The comparisons to Hillary Clinton are obvious—both had unfaithful husbands, and both were smart, unconventional First Ladies. To consider Eleanor simply prologue to Hillary, however, is to accept one of the too-easy images of ER. Mrs. Roosevelt eludes straightforward categorization; contrary to conventional interpretation, she shared some of her husband's emotional and political complexity. FDR could be charming (to meet him was like "opening a bottle of champagne," as Churchill said) or coolly difficult ("the coldest man I ever met," as Truman said). Like him, Eleanor had her own layers in life, and now there are layers in death. We think we know her, but we do not, and the myths we choose to believe may tell us more about ourselves than they do about her.
The dominant myth, according to the editor of the papers, Allida Black, is that Eleanor was "a meek, mushy-headed liberal." "We did the book because everybody thinks of Eleanor as this great, bleeding liberal conscience who had no experience in crafting hard-nosed realistic policy," she says. "That's not true. She hid behind her traditional image to shape policy."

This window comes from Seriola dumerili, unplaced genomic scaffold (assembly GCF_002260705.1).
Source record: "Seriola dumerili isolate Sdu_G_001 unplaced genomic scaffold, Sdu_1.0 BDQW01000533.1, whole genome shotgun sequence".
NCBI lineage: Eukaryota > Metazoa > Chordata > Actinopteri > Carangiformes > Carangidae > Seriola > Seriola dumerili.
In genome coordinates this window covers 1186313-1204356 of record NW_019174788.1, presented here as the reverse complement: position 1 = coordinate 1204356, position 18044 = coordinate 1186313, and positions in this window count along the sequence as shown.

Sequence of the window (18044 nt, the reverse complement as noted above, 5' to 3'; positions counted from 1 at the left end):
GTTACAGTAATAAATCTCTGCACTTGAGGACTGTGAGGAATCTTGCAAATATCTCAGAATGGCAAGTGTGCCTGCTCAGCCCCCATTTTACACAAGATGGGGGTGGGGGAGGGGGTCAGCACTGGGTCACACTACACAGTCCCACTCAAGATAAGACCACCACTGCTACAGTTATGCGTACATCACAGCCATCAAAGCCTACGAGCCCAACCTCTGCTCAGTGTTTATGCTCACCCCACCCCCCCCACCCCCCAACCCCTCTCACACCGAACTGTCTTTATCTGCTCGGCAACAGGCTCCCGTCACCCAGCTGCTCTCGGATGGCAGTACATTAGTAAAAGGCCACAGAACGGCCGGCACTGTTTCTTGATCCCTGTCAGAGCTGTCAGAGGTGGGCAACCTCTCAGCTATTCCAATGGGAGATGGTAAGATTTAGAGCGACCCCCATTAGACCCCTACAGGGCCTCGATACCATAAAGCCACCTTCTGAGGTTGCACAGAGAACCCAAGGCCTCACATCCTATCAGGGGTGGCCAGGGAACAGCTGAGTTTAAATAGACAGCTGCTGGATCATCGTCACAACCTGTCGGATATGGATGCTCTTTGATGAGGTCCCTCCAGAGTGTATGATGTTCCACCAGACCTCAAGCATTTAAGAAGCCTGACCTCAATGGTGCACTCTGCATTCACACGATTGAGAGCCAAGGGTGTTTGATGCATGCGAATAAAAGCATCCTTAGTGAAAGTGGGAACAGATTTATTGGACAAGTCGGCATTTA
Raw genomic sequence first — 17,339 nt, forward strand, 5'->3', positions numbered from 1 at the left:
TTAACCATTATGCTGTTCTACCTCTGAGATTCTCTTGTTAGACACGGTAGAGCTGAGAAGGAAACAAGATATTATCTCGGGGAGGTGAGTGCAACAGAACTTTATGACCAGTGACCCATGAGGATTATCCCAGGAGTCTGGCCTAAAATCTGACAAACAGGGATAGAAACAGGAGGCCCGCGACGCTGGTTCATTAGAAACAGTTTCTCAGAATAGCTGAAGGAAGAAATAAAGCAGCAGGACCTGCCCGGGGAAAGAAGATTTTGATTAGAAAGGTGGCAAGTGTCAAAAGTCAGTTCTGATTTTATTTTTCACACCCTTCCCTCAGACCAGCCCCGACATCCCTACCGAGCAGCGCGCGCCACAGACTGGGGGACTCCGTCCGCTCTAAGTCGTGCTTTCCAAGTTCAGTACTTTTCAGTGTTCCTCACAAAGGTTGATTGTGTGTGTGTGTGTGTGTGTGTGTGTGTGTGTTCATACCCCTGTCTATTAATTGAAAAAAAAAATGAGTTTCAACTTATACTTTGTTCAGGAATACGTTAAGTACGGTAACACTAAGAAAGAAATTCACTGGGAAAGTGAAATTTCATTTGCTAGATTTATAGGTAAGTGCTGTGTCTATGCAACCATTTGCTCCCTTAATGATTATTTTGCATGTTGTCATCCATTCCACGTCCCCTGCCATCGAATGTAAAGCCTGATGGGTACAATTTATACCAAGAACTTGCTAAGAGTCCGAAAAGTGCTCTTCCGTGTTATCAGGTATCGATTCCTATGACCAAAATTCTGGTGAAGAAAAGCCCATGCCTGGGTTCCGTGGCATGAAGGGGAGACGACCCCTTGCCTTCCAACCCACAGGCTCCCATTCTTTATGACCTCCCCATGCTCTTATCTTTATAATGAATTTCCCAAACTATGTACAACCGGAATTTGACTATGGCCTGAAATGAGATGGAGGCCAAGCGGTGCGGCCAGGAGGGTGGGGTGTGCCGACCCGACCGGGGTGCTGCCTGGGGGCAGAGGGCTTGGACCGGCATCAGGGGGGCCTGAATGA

These papers—the first of five volumes intended to document her years alone—deepen our understanding of Eleanor, a prodigious woman with a needle-sharp intellect who has been quoted widely by those who wish to ape her—or own her. She has had her portrait painted by many authors since she died in 1962, and has often been stereotyped in a manner she would surely have resisted when alive. First were those who knew and loved her, like biographer and friend Joseph Lash, who depicted her as godly and selfless—a woman who triumphed over buck teeth, a dysfunctional family and her husband's love for a younger, prettier woman—like a kind of sexless, successful saint. At one point he compares her to Teresa of Avila. Second were the feminists who declared her one of the greatest heroines of the 20th century and carefully documented her relentless activism for refugees, African-Americans and women. Historical error inevitably follows apotheosis. Some modern, politically correct activists were so eager for her image to be blemish-free that they insisted her statue at the Roosevelt Memorial in Washington, D.C., not include her trademark silver-fox fur.